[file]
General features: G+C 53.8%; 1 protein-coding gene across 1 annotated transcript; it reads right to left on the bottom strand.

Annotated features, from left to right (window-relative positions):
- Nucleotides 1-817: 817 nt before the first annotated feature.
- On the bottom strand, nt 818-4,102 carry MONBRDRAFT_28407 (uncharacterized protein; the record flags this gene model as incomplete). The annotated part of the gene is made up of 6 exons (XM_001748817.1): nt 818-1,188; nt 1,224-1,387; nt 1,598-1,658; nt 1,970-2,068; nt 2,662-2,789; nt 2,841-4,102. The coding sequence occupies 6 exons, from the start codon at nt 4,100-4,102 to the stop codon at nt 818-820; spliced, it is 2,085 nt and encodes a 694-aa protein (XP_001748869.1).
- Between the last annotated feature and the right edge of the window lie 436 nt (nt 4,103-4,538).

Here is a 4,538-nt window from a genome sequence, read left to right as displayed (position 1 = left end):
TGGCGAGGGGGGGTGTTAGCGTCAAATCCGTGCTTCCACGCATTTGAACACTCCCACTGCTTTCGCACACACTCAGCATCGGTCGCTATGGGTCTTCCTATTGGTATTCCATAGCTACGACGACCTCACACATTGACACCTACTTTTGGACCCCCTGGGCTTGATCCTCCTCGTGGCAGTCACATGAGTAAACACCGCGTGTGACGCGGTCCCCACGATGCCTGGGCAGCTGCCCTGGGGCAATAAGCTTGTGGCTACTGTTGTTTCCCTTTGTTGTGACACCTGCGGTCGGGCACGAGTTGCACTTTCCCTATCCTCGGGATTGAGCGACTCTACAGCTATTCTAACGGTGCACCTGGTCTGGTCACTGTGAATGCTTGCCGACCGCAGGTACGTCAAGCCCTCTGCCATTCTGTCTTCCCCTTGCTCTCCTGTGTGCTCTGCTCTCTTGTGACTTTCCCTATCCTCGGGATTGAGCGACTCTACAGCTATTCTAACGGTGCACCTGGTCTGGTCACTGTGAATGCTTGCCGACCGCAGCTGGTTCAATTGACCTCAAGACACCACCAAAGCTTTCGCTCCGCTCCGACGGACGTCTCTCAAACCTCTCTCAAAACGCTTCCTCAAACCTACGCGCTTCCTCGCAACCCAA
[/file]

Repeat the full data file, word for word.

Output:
General features: G+C 53.8%; 1 protein-coding gene across 1 annotated transcript; it reads right to left on the bottom strand.

Annotated features, from left to right (window-relative positions):
- Nucleotides 1-817: 817 nt before the first annotated feature.
- On the bottom strand, nt 818-4,102 carry MONBRDRAFT_28407 (uncharacterized protein; the record flags this gene model as incomplete). The annotated part of the gene is made up of 6 exons (XM_001748817.1): nt 818-1,188; nt 1,224-1,387; nt 1,598-1,658; nt 1,970-2,068; nt 2,662-2,789; nt 2,841-4,102. The coding sequence occupies 6 exons, from the start codon at nt 4,100-4,102 to the stop codon at nt 818-820; spliced, it is 2,085 nt and encodes a 694-aa protein (XP_001748869.1).
- Between the last annotated feature and the right edge of the window lie 436 nt (nt 4,103-4,538).

Here is a 4,538-nt window from a genome sequence, read left to right as displayed (position 1 = left end):
TGGCGAGGGGGGGTGTTAGCGTCAAATCCGTGCTTCCACGCATTTGAACACTCCCACTGCTTTCGCACACACTCAGCATCGGTCGCTATGGGTCTTCCTATTGGTATTCCATAGCTACGACGACCTCACACATTGACACCTACTTTTGGACCCCCTGGGCTTGATCCTCCTCGTGGCAGTCACATGAGTAAACACCGCGTGTGACGCGGTCCCCACGATGCCTGGGCAGCTGCCCTGGGGCAATAAGCTTGTGGCTACTGTTGTTTCCCTTTGTTGTGACACCTGCGGTCGGGCACGAGTTGCACTTTCCCTATCCTCGGGATTGAGCGACTCTACAGCTATTCTAACGGTGCACCTGGTCTGGTCACTGTGAATGCTTGCCGACCGCAGGTACGTCAAGCCCTCTGCCATTCTGTCTTCCCCTTGCTCTCCTGTGTGCTCTGCTCTCTTGTGACTTTCCCTATCCTCGGGATTGAGCGACTCTACAGCTATTCTAACGGTGCACCTGGTCTGGTCACTGTGAATGCTTGCCGACCGCAGCTGGTTCAATTGACCTCAAGACACCACCAAAGCTTTCGCTCCGCTCCGACGGACGTCTCTCAAACCTCTCTCAAAACGCTTCCTCAAACCTACGCGCTTCCTCGCAACCCAA